Home > business > It's the product, stupid.

It's the product, stupid.

February 1, 2007

Ford lost $12.7 BILLION dollars.

I think Robert Scoble could help Ford out. He’d take his trusty camera to any street in the United States and interview random people for 30 minutes. Lo and behold, he’d find out that people really want to buy Ford. Only they can’t, because the products suck again. Friends of mine say things like “I really wanted to buy an American car, but they just aren’t any good anymore” as they drive their new Toyota home from the dealer.

There’ll be a lot of noise about how it’s the labor unions or the pension plans, but that’s not it. Toyota has the same labor unions, and Ford’s labor spent years building good products that sold well. Toyota and other foreign companies have to deal with import fees that could cripple their prices, but don’t – offsetting the pension issue.

Ford’s been through this before, and the tactic they used last time will work again if they would only look at their own corporate history: find out what the customer wants and build it.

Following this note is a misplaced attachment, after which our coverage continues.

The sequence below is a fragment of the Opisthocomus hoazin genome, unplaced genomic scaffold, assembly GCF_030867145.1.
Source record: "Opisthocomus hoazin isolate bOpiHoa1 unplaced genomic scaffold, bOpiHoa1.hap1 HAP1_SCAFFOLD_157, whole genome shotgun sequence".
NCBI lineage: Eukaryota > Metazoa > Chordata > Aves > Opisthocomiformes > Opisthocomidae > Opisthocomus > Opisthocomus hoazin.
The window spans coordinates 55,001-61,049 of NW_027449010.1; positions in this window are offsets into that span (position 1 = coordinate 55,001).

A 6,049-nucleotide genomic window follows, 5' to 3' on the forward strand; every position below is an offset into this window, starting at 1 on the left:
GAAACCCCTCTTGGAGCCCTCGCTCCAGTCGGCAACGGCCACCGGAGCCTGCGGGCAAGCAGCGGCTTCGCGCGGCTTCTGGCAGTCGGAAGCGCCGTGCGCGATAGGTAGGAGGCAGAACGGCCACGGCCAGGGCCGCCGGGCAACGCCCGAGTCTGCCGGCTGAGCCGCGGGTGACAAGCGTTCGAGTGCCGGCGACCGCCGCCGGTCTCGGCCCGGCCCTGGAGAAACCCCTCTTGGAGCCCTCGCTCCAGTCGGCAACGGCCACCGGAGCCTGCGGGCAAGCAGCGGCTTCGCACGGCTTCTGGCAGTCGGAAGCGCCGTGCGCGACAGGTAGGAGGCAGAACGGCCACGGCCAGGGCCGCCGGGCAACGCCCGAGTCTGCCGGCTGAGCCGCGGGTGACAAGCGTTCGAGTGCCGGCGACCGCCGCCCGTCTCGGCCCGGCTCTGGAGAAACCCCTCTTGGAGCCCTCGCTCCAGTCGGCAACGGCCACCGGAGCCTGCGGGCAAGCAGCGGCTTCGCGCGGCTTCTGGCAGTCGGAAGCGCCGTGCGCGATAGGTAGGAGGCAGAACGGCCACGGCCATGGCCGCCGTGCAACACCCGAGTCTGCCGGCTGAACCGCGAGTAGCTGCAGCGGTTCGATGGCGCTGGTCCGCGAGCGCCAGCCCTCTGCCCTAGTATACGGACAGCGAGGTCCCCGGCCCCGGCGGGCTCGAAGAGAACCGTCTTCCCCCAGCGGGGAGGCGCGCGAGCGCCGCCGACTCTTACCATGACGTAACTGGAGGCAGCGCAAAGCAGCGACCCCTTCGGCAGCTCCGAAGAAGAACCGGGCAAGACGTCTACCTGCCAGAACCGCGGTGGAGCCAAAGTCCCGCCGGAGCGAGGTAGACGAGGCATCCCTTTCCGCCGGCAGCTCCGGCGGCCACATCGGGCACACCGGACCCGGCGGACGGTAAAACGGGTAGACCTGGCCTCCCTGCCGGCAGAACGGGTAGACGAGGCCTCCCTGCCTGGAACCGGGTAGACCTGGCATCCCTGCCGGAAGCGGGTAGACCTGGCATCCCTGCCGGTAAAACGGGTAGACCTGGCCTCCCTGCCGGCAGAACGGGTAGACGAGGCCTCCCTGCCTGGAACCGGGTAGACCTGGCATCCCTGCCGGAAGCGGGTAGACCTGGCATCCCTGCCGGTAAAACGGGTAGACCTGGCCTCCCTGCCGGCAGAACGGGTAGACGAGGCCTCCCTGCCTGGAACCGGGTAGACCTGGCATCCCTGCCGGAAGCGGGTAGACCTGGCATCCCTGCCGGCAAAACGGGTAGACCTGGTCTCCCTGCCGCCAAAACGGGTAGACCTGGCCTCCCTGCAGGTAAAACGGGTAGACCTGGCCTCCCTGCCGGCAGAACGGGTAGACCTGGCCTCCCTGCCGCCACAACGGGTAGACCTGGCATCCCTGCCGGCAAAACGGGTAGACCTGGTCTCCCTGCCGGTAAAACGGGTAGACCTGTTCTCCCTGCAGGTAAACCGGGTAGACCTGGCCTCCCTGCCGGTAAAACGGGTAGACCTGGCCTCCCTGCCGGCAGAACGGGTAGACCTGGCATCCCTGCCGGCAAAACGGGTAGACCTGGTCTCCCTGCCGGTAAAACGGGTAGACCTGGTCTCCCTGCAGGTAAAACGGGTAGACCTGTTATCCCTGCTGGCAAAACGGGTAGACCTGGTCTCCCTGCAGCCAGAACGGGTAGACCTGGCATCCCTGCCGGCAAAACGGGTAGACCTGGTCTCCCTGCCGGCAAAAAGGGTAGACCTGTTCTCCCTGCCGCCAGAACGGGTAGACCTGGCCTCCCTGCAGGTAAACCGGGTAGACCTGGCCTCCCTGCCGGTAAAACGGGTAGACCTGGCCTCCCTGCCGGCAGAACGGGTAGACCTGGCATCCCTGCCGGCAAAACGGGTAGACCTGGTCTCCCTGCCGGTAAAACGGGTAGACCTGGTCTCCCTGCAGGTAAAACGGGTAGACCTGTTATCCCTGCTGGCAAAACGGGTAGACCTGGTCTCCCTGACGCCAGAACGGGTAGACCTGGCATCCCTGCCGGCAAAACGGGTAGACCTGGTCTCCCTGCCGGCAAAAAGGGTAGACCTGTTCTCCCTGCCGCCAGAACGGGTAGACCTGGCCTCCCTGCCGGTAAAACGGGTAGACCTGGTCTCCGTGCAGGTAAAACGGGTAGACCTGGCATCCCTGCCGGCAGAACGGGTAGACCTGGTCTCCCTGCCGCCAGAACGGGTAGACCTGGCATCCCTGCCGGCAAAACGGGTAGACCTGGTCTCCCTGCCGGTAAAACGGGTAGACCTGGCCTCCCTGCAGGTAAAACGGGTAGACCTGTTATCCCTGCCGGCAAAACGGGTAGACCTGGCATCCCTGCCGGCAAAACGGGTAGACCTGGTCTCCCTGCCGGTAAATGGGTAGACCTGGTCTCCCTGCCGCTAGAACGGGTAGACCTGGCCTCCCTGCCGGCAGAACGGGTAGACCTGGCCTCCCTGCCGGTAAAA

Dell just got rid of its CEO and Michael Dell is back in the game.

Hopefully, Michael’s first order of business will be to sit down, go to dell.com, and try to buy a PC. Once he discovers he can’t buy one that’s not loaded with junkware, maybe he’ll fix the problem. Scoble could probably help him out too, again simply by asking the average Joe what they don’t like about Dell.

As you can imagine, I’m the go-to guy in our circle of family and friends when it comes to computer equipment. It used to be “Dude, you’re getting a Dell!”. Now it’s “Mac mini in the house!” and they couldn’t be happier. First words out of their mouths? “Wow, it doesn’t come with all those annoying programs?”

Oh, and Dell, you might want to rethink dropping the “Dude” campaign. Years later, people still use the phrase. But make the product good again first – nothing kills a bad product faster than great marketing.

Categories: business
  1. Margo Smith-Kline
    February 8, 2007 at 7:42 pm

    FYI – at least part of your Ford rant is possibly not accurate. Recently it was reported, I believe it was Wall Street Journal, that the domestic car makers had an average hourly fully loaded wage rate of something around $80 an hour, while Toyota had something like $35 an hour.

  1. February 2, 2007 at 11:27 am
  2. February 2, 2007 at 5:37 pm
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